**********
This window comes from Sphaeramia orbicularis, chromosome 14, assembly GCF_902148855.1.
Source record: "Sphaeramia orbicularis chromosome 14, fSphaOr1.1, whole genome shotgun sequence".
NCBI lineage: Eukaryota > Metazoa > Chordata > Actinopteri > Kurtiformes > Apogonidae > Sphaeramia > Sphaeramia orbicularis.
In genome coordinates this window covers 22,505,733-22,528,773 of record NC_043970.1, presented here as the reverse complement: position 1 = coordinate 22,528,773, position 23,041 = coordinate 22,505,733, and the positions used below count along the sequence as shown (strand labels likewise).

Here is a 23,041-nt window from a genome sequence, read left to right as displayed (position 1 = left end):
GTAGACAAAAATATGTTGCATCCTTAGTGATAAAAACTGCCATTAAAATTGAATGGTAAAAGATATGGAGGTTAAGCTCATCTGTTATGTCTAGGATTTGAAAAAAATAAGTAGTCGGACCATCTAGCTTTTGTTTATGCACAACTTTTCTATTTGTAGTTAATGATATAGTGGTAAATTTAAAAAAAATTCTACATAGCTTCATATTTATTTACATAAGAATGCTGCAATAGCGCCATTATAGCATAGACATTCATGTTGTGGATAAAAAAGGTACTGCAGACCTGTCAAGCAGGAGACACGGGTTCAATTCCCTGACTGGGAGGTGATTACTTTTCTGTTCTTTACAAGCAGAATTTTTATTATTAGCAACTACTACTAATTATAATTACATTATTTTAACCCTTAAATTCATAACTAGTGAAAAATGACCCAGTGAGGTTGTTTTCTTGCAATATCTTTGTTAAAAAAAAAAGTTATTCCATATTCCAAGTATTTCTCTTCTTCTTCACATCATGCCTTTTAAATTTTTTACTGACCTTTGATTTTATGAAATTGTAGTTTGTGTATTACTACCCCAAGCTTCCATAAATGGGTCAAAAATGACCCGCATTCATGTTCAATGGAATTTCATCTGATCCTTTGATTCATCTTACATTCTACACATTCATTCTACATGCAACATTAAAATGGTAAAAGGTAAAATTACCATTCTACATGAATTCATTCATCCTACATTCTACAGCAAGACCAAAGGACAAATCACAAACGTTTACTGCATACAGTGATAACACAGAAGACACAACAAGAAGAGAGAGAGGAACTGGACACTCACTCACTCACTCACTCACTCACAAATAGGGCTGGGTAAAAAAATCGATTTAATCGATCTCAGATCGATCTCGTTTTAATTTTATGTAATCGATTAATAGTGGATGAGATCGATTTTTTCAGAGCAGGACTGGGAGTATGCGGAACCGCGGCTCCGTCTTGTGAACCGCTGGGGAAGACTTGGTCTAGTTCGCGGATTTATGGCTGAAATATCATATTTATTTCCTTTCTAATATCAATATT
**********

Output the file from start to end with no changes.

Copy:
This window comes from Sphaeramia orbicularis, chromosome 14, assembly GCF_902148855.1.
Source record: "Sphaeramia orbicularis chromosome 14, fSphaOr1.1, whole genome shotgun sequence".
NCBI lineage: Eukaryota > Metazoa > Chordata > Actinopteri > Kurtiformes > Apogonidae > Sphaeramia > Sphaeramia orbicularis.
In genome coordinates this window covers 22,505,733-22,528,773 of record NC_043970.1, presented here as the reverse complement: position 1 = coordinate 22,528,773, position 23,041 = coordinate 22,505,733, and the positions used below count along the sequence as shown (strand labels likewise).

Here is a 23,041-nt window from a genome sequence, read left to right as displayed (position 1 = left end):
GTAGACAAAAATATGTTGCATCCTTAGTGATAAAAACTGCCATTAAAATTGAATGGTAAAAGATATGGAGGTTAAGCTCATCTGTTATGTCTAGGATTTGAAAAAAATAAGTAGTCGGACCATCTAGCTTTTGTTTATGCACAACTTTTCTATTTGTAGTTAATGATATAGTGGTAAATTTAAAAAAAATTCTACATAGCTTCATATTTATTTACATAAGAATGCTGCAATAGCGCCATTATAGCATAGACATTCATGTTGTGGATAAAAAAGGTACTGCAGACCTGTCAAGCAGGAGACACGGGTTCAATTCCCTGACTGGGAGGTGATTACTTTTCTGTTCTTTACAAGCAGAATTTTTATTATTAGCAACTACTACTAATTATAATTACATTATTTTAACCCTTAAATTCATAACTAGTGAAAAATGACCCAGTGAGGTTGTTTTCTTGCAATATCTTTGTTAAAAAAAAAAGTTATTCCATATTCCAAGTATTTCTCTTCTTCTTCACATCATGCCTTTTAAATTTTTTACTGACCTTTGATTTTATGAAATTGTAGTTTGTGTATTACTACCCCAAGCTTCCATAAATGGGTCAAAAATGACCCGCATTCATGTTCAATGGAATTTCATCTGATCCTTTGATTCATCTTACATTCTACACATTCATTCTACATGCAACATTAAAATGGTAAAAGGTAAAATTACCATTCTACATGAATTCATTCATCCTACATTCTACAGCAAGACCAAAGGACAAATCACAAACGTTTACTGCATACAGTGATAACACAGAAGACACAACAAGAAGAGAGAGAGGAACTGGACACTCACTCACTCACTCACTCACTCACAAATAGGGCTGGGTAAAAAAATCGATTTAATCGATCTCAGATCGATCTCGTTTTAATTTTATGTAATCGATTAATAGTGGATGAGATCGATTTTTTCAGAGCAGGACTGGGAGTATGCGGAACCGCGGCTCCGTCTTGTGAACCGCTGGGGAAGACTTGGTCTAGTTCGCGGATTTATGGCTGAAATATCATATTTATTTCCTTTCTAATATCAATATT